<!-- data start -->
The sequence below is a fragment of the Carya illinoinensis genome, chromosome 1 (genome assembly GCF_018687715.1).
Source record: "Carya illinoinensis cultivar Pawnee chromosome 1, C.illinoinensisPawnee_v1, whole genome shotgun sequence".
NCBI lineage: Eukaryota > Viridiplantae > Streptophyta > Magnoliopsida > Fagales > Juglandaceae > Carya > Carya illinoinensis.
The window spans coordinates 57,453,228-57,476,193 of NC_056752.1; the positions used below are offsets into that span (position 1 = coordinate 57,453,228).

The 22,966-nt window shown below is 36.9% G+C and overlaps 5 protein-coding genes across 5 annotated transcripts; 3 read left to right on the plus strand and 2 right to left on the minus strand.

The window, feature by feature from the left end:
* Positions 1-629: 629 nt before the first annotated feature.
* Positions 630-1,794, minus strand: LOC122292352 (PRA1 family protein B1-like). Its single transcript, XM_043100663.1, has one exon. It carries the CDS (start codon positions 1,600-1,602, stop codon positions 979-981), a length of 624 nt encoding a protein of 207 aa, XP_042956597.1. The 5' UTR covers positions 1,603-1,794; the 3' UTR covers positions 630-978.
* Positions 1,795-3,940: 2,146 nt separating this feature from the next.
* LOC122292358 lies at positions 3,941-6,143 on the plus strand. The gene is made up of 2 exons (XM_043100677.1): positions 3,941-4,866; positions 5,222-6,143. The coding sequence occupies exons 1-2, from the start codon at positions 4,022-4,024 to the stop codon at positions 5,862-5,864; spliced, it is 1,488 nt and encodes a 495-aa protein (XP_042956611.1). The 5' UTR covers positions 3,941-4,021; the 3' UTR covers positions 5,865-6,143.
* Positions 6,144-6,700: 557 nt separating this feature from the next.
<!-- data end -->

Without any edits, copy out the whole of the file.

The sequence below is a fragment of the Carya illinoinensis genome, chromosome 1 (genome assembly GCF_018687715.1).
Source record: "Carya illinoinensis cultivar Pawnee chromosome 1, C.illinoinensisPawnee_v1, whole genome shotgun sequence".
NCBI lineage: Eukaryota > Viridiplantae > Streptophyta > Magnoliopsida > Fagales > Juglandaceae > Carya > Carya illinoinensis.
The window spans coordinates 57,453,228-57,476,193 of NC_056752.1; the positions used below are offsets into that span (position 1 = coordinate 57,453,228).

The 22,966-nt window shown below is 36.9% G+C and overlaps 5 protein-coding genes across 5 annotated transcripts; 3 read left to right on the plus strand and 2 right to left on the minus strand.

The window, feature by feature from the left end:
* Positions 1-629: 629 nt before the first annotated feature.
* Positions 630-1,794, minus strand: LOC122292352 (PRA1 family protein B1-like). Its single transcript, XM_043100663.1, has one exon. It carries the CDS (start codon positions 1,600-1,602, stop codon positions 979-981), a length of 624 nt encoding a protein of 207 aa, XP_042956597.1. The 5' UTR covers positions 1,603-1,794; the 3' UTR covers positions 630-978.
* Positions 1,795-3,940: 2,146 nt separating this feature from the next.
* LOC122292358 lies at positions 3,941-6,143 on the plus strand. The gene is made up of 2 exons (XM_043100677.1): positions 3,941-4,866; positions 5,222-6,143. The coding sequence occupies exons 1-2, from the start codon at positions 4,022-4,024 to the stop codon at positions 5,862-5,864; spliced, it is 1,488 nt and encodes a 495-aa protein (XP_042956611.1). The 5' UTR covers positions 3,941-4,021; the 3' UTR covers positions 5,865-6,143.
* Positions 6,144-6,700: 557 nt separating this feature from the next.